Editor’s note: Following the Tiburon CEO Summit XX in New York City in April 2011, six leaders in the wealth advisory profession presented their views in a roundtable discussion on rebuilding trust in the post-Madoff era. The 90-minute conversation was a spirited debate. Financial Advisor magazine Contributing Editor Bruce W. Fraser moderated the discussion. This article presents just a few of the participants’ important insights and observations. To read part two of this transcript, click here.
FA: How can the consumer know for sure if their advisor will not be the next Bernie Madoff?
Skip Schweiss, president, TD Ameritrade Trust Company: Here’s a good illustration of the trust issue—something in my own family. After my father passed away a few years ago, my mother hired a new financial advisor I had recommended. That January, shortly after Bernie Madoff was outed, she called unexpectedly and asked, “Skip, how do I know this new financial advisor isn’t the next Bernie Madoff?”
That caught me off guard. I answered saying the financial advisor doesn’t hold the assets. The advisor trusts the assets to a custodian, in this case TD Ameritrade. So he can’t touch the assets; he can’t withdraw the assets; he just manages the assets. Mom’s response was, “Oh, I get it. That’s great. How are the grandkids?” She was able to move past it.
To me, the answer is: Are the assets and the asset management [function] separate? The advisor advises, but doesn’t actually control the assets.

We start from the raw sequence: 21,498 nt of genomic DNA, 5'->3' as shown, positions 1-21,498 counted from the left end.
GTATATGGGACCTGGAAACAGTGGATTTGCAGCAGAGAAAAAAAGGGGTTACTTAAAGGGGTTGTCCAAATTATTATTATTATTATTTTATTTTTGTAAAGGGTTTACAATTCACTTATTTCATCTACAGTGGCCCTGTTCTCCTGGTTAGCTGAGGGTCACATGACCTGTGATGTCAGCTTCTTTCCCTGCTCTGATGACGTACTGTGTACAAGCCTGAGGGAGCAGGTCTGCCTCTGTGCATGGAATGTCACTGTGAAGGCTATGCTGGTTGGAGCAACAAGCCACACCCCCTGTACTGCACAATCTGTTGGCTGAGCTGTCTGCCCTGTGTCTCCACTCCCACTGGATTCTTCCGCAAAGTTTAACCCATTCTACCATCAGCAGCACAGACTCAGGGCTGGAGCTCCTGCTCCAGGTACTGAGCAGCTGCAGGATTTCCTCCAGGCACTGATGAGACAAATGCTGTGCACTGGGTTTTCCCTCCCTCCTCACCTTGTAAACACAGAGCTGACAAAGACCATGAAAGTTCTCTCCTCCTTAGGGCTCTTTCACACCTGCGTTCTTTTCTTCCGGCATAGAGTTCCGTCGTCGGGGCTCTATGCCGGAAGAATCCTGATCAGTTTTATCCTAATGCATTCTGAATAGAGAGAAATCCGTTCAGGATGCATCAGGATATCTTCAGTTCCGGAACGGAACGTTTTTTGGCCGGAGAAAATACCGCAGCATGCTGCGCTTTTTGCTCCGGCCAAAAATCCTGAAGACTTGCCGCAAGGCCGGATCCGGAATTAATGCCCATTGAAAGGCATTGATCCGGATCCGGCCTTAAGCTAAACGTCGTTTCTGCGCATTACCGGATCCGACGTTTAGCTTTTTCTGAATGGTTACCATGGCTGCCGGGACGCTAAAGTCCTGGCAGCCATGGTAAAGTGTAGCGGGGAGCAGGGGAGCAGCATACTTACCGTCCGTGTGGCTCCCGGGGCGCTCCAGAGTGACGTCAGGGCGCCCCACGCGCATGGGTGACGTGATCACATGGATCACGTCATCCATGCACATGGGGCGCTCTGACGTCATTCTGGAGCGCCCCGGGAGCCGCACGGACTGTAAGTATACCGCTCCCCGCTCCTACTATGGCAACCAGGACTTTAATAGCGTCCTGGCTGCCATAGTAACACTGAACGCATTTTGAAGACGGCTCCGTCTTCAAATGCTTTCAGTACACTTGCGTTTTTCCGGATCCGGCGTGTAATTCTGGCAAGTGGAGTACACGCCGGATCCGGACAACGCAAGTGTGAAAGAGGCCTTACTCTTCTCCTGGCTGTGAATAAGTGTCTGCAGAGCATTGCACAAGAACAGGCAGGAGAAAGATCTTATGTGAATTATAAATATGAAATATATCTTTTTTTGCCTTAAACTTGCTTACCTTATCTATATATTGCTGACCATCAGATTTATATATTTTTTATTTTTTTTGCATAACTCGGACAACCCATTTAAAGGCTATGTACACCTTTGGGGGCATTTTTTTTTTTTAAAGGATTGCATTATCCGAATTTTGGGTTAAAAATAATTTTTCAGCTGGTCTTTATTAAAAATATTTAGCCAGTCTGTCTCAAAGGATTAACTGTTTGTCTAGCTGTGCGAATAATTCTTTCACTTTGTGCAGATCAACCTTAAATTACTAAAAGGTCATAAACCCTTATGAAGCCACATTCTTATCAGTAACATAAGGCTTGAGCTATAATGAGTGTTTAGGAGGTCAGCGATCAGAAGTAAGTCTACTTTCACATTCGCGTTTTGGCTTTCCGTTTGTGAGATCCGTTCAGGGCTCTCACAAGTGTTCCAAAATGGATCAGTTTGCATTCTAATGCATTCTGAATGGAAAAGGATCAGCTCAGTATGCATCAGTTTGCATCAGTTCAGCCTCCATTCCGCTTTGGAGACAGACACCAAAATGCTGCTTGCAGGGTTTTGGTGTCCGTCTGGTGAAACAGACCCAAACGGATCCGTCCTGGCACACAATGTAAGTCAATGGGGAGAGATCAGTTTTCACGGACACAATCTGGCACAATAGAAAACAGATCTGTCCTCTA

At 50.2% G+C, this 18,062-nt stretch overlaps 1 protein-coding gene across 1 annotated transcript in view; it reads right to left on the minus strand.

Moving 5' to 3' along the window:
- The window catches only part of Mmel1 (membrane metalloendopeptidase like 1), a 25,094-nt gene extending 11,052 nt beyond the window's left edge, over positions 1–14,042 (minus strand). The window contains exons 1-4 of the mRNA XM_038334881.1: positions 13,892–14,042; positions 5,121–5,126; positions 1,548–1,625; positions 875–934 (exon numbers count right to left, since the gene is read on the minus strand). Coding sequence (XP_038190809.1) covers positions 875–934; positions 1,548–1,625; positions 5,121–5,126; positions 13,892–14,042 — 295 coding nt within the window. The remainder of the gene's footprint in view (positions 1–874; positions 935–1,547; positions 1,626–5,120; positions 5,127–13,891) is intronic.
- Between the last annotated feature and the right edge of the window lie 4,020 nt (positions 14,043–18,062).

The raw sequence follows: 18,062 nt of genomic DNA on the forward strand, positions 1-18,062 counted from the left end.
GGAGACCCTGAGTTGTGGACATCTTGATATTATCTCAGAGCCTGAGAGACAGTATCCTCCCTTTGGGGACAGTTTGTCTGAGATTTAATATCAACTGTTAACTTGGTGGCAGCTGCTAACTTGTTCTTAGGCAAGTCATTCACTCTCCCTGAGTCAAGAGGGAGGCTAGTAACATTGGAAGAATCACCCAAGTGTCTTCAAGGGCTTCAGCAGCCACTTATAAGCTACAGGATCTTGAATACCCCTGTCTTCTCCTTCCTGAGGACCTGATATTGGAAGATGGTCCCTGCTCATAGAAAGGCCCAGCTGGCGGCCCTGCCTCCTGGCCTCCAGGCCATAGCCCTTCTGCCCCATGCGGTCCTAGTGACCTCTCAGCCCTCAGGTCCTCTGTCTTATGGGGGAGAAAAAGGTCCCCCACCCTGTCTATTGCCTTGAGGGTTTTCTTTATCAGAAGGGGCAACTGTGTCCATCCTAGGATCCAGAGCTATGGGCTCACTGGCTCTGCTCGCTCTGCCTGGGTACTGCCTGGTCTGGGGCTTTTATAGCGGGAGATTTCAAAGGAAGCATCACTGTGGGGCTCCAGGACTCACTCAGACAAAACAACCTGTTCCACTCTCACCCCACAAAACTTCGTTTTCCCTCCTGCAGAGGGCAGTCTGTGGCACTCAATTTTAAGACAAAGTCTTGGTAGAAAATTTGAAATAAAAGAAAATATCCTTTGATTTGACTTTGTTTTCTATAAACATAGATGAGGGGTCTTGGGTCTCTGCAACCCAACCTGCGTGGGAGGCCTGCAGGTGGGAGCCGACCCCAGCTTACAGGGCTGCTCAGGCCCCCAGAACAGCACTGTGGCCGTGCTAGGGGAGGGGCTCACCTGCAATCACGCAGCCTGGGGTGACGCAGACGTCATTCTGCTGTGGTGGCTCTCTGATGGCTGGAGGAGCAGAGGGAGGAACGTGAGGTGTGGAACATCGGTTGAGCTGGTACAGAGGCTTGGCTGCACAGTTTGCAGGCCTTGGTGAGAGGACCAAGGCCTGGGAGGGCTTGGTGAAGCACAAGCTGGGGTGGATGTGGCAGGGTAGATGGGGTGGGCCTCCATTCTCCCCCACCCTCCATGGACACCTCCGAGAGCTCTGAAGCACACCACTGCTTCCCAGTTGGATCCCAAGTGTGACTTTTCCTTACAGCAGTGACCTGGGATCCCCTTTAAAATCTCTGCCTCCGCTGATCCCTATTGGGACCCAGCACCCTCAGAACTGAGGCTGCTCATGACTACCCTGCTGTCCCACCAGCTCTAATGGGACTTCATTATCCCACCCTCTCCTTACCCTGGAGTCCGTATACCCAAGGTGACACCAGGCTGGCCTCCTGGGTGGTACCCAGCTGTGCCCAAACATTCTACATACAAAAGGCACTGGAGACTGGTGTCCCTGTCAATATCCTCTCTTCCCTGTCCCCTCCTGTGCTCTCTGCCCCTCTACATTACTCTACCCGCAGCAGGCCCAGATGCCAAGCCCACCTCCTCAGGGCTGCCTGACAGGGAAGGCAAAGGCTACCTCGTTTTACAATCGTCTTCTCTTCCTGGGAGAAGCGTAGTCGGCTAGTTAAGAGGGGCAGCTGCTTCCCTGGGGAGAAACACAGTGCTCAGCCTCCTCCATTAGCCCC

The whole financial debacle is really predicated upon lending practices and the exotic products Wall Street built. To the public, we advisors are all the same, just suits in the financial services industry. We’re the cause of the problem, and they’ve got good reason not to trust us. Why should they? Quite frankly, from the general public’s point of view, the bailouts all went to us. What’s more, bonuses are back on Wall Street. It’s business as usual. I don’t think they view us all as Bernie Madoffs, but as being self-interested, putting their interests somewhere later down the line.
John Brackett, partner, BAR Financial LLC: This really is our issue to solve. It’s not the general public’s issue to solve because they don’t know. We know. We know every step of the way. And I know if you told a 75-year-old woman where the assets are going to be trusteed, she wouldn’t understand what you just said. But we know what you just said.
Bottom line: We need to self-regulate our industry. We have to be up front, and call it what it is, and police this. It’s not about losing money in a marketplace where there were limited partnerships or the stock market went down. We’re talking about theft. Well, what are we doing about it and how are we policing? Are there going to be more Bernie Madoffs? Yes.
Randal Langdon, president, Lindner Capital Advisors: What we experienced was the “perfect storm.” People suddenly looked at their financial statements and saw 20% or more of their money had disappeared. The next month, another 5% or 10% vanished. So the logical questions came up: What happened to my money? What’s going on? At the same time, financial institutions that had stood for trust so many years were all under fire. From week to week, you didn’t know if they were going to be in business.
All these things converged at the same time—individual investors were seeing their dreams, their hopes of retirement, their children’s educations, suddenly disappear, and everybody got scared. No matter how you trusted the organization or the individual, a prudent person was saying, “What is going on here?”